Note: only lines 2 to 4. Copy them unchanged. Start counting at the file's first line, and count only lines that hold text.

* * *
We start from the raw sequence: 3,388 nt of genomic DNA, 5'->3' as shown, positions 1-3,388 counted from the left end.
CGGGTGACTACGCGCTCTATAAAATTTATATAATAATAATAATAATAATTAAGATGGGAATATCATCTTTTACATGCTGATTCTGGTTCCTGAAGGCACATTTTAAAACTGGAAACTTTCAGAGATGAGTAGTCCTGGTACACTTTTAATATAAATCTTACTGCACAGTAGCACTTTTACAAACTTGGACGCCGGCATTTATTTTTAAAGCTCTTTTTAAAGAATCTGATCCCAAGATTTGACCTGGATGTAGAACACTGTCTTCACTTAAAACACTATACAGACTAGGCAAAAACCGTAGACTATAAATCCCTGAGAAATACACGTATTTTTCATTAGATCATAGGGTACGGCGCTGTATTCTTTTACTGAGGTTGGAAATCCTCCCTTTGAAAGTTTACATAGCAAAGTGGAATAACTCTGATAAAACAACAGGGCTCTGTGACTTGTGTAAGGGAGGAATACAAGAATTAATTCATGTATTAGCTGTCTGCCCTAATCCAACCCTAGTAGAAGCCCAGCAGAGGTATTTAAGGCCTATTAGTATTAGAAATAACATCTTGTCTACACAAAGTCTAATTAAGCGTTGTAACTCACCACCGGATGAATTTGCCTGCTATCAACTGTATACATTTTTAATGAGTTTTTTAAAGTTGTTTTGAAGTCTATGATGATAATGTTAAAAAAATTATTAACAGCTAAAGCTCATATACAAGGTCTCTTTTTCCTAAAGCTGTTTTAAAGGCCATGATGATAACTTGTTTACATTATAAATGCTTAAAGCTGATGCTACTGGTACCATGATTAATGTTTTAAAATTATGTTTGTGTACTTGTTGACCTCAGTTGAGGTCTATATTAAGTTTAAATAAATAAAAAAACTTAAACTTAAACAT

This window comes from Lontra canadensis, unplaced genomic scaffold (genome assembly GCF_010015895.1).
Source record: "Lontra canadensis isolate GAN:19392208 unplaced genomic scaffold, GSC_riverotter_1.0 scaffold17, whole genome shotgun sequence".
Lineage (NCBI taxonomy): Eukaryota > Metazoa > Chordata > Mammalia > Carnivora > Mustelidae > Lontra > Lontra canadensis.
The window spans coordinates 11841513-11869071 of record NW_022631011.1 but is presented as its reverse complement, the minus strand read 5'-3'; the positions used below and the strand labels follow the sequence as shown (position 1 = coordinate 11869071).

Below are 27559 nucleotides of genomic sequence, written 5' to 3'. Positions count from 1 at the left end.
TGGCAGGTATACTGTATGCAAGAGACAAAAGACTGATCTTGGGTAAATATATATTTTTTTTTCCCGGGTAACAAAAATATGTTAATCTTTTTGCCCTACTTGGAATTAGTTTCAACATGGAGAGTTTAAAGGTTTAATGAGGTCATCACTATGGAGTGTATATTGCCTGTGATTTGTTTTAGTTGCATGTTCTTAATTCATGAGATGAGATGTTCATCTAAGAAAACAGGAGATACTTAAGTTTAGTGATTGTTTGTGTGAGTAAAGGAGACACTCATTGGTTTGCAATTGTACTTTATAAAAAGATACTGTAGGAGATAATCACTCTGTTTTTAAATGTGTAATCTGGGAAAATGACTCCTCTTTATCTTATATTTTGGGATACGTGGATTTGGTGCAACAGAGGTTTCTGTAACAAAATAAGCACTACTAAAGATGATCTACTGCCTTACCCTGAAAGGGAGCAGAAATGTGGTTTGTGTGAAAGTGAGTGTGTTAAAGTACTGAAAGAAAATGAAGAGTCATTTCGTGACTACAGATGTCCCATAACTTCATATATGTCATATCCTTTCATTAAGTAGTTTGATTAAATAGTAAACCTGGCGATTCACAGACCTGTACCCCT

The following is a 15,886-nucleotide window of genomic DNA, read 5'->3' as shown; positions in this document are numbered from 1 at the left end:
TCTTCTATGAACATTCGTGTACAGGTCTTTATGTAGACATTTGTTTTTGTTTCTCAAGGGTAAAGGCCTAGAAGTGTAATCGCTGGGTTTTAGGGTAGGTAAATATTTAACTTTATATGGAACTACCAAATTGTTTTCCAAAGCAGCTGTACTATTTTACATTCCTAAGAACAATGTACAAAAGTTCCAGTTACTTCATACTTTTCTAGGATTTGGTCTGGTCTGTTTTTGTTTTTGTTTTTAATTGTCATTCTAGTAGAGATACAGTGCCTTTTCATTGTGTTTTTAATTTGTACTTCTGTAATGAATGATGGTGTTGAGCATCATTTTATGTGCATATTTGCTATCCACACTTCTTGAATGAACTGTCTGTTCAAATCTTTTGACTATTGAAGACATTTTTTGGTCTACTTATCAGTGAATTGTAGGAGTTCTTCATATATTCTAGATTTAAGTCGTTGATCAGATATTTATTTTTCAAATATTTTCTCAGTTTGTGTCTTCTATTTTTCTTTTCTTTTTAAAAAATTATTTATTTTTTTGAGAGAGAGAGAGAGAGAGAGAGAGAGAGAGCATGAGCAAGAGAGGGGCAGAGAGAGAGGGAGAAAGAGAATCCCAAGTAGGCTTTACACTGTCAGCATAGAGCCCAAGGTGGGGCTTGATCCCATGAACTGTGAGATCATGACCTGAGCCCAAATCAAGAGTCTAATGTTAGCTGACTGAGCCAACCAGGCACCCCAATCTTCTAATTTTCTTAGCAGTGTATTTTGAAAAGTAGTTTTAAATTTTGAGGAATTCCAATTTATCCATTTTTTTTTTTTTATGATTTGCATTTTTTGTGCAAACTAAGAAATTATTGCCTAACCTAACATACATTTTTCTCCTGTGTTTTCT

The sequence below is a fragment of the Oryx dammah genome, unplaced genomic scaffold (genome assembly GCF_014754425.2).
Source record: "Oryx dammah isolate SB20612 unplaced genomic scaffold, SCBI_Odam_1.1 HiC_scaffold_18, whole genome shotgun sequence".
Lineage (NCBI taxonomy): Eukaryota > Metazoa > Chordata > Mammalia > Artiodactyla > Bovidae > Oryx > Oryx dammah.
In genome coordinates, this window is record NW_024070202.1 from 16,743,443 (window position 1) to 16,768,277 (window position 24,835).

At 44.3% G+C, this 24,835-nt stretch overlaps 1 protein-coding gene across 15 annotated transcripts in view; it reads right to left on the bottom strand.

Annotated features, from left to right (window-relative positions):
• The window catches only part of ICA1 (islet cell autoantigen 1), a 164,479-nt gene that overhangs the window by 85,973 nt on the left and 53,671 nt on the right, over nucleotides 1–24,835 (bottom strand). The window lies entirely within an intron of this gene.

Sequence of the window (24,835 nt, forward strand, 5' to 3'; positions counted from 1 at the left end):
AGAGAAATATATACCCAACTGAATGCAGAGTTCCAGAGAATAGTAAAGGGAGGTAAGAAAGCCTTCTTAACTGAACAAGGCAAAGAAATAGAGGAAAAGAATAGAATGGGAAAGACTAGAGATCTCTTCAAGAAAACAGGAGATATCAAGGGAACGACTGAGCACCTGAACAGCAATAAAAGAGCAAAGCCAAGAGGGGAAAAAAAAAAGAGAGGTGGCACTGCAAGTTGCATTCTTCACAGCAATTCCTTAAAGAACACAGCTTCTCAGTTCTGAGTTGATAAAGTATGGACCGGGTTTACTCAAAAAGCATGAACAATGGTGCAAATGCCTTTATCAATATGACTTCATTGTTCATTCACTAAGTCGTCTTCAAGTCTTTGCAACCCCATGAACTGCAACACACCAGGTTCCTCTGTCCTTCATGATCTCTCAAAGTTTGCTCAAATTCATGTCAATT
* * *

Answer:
CGGGTGACTACGCGCTCTATAAAATTTATATAATAATAATAATAATAATTAAGATGGGAATATCATCTTTTACATGCTGATTCTGGTTCCTGAAGGCACATTTTAAAACTGGAAACTTTCAGAGATGAGTAGTCCTGGTACACTTTTAATATAAATCTTACTGCACAGTAGCACTTTTACAAACTTGGACGCCGGCATTTATTTTTAAAGCTCTTTTTAAAGAATCTGATCCCAAGATTTGACCTGGATGTAGAACACTGTCTTCACTTAAAACACTATACAGACTAGGCAAAAACCGTAGACTATAAATCCCTGAGAAATACACGTATTTTTCATTAGATCATAGGGTACGGCGCTGTATTCTTTTACTGAGGTTGGAAATCCTCCCTTTGAAAGTTTACATAGCAAAGTGGAATAACTCTGATAAAACAACAGGGCTCTGTGACTTGTGTAAGGGAGGAATACAAGAATTAATTCATGTATTAGCTGTCTGCCCTAATCCAACCCTAGTAGAAGCCCAGCAGAGGTATTTAAGGCCTATTAGTATTAGAAATAACATCTTGTCTACACAAAGTCTAATTAAGCGTTGTAACTCACCACCGGATGAATTTGCCTGCTATCAACTGTATACATTTTTAATGAGTTTTTTAAAGTTGTTTTGAAGTCTATGATGATAATGTTAAAAAAATTATTAACAGCTAAAGCTCATATACAAGGTCTCTTTTTCCTAAAGCTGTTTTAAAGGCCATGATGATAACTTGTTTACATTATAAATGCTTAAAGCTGATGCTACTGGTACCATGATTAATGTTTTAAAATTATGTTTGTGTACTTGTTGACCTCAGTTGAGGTCTATATTAAGTTTAAATAAATAAAAAAACTTAAACTTAAACAT

This window comes from Lontra canadensis, unplaced genomic scaffold (genome assembly GCF_010015895.1).
Source record: "Lontra canadensis isolate GAN:19392208 unplaced genomic scaffold, GSC_riverotter_1.0 scaffold17, whole genome shotgun sequence".